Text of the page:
Introduction to the Bible on Work
Wondering where to start? Use this series to explore God's word for work throughout the Bible.
From the beginning God intended human beings to be his junior partners in the work of bringing creation to fulfillment. We are created to work in relationships, relying on God's provision, and respecting God's limits.
We live in a fallen, broken world and we cannot expect life without toil. Nonetheless, God continues to provide for us, and work today is not less important to God’s plan, but more.
Having declared his theme that toil is vanity in Ecclesiastes 1:1-11, the Teacher nonetheless proceeds to explore various possibilities for trying to live life well. He considers, among other things, achievement, pleasure, wealth, and finding joy in God’s gifts. In some of these he does find a certain value, yet nothing seems permanent, and the characteristic conclusion in each section is that work comes to a chasing after wind.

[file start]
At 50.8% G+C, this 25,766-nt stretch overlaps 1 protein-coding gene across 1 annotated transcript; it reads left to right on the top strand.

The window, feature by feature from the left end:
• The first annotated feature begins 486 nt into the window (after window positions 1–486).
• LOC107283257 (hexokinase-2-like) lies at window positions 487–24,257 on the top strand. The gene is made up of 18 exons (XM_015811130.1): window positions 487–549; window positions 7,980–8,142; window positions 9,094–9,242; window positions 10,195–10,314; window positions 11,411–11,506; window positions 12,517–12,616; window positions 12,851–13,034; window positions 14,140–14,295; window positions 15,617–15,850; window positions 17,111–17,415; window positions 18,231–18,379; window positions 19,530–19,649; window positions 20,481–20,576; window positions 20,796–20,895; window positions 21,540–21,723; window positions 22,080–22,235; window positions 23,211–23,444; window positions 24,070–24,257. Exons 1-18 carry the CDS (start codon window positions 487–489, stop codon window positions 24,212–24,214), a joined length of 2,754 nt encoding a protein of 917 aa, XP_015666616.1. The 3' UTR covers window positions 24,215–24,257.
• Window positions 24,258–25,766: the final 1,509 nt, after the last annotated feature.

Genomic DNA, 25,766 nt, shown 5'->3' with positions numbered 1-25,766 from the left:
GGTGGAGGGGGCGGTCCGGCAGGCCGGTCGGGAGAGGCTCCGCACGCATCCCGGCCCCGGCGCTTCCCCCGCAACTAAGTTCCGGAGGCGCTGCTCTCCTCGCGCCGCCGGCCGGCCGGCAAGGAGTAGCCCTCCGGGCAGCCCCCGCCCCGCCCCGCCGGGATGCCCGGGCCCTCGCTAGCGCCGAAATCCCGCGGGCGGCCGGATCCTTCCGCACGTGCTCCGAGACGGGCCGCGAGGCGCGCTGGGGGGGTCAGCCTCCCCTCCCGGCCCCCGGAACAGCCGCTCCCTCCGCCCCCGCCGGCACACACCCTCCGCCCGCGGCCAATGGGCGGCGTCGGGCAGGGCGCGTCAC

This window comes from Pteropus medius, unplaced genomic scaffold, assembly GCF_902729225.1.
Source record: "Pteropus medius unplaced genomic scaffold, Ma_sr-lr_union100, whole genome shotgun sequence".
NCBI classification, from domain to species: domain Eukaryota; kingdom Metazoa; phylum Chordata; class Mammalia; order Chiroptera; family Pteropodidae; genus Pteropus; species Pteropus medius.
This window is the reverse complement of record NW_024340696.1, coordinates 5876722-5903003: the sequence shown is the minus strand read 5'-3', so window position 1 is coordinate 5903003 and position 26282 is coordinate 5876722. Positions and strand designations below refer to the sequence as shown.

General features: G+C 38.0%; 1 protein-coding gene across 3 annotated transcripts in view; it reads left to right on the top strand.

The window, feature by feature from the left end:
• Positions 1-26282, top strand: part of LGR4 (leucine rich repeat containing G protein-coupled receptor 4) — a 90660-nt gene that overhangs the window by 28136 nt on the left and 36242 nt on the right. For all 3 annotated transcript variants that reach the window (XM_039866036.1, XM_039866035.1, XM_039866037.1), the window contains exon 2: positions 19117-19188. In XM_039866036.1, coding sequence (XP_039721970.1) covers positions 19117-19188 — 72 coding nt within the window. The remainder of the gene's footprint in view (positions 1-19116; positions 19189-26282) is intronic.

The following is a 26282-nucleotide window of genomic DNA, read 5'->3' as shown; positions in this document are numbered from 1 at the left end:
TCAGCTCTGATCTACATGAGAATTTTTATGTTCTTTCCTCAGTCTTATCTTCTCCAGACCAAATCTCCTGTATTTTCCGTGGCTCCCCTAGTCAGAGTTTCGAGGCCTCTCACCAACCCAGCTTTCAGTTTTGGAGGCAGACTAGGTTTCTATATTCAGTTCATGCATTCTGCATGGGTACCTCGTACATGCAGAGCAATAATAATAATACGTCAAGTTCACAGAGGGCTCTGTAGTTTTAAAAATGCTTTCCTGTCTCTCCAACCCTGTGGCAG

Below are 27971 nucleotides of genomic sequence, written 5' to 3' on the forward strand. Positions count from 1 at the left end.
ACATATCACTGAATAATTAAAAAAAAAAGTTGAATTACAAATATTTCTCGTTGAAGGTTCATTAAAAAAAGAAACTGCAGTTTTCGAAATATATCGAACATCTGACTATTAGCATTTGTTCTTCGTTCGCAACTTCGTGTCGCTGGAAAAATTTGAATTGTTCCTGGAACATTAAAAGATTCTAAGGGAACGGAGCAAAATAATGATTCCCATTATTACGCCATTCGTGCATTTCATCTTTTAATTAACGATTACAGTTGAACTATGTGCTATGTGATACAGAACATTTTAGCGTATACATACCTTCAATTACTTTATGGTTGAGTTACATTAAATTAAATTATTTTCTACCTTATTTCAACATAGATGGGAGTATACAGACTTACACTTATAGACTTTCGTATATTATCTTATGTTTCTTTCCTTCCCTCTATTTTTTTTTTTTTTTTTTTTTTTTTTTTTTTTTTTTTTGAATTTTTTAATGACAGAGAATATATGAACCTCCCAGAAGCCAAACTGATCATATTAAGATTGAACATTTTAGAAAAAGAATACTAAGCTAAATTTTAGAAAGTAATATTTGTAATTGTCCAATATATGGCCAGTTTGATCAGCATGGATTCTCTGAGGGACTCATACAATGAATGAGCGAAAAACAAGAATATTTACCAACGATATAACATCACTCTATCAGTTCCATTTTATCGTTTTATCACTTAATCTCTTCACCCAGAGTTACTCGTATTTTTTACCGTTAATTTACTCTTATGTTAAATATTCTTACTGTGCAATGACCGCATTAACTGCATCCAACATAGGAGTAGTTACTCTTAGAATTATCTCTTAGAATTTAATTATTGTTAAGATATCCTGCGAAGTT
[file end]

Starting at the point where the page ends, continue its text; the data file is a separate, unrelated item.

In God’s kingdom, our work and prayer are not two separate activities that need to be balanced, but two aspects of the same activity. When we work in Jesus’ name, we work to accomplish the work God wants accomplished.
When Jesus washes his disciples feet, he sets an example we are meant to follow, so far as we are able. This attitude of humble service should accompany all we do because doing so brings us tangibly face to face with the reality that godly work is performed for the benefit of others.
Babylon and her minions come to a terrifying end as a consequence of their idolatry and wickedness—including their economic practices, as we have seen in earlier sessions in this series. It might seem that any participation in the world economy—or even any local economy—must be so fraught with idolatry that the only solution is to withdraw completely and live alone in the wilderness. But Revelation offers an alternative vision of life together: the New Jerusalem.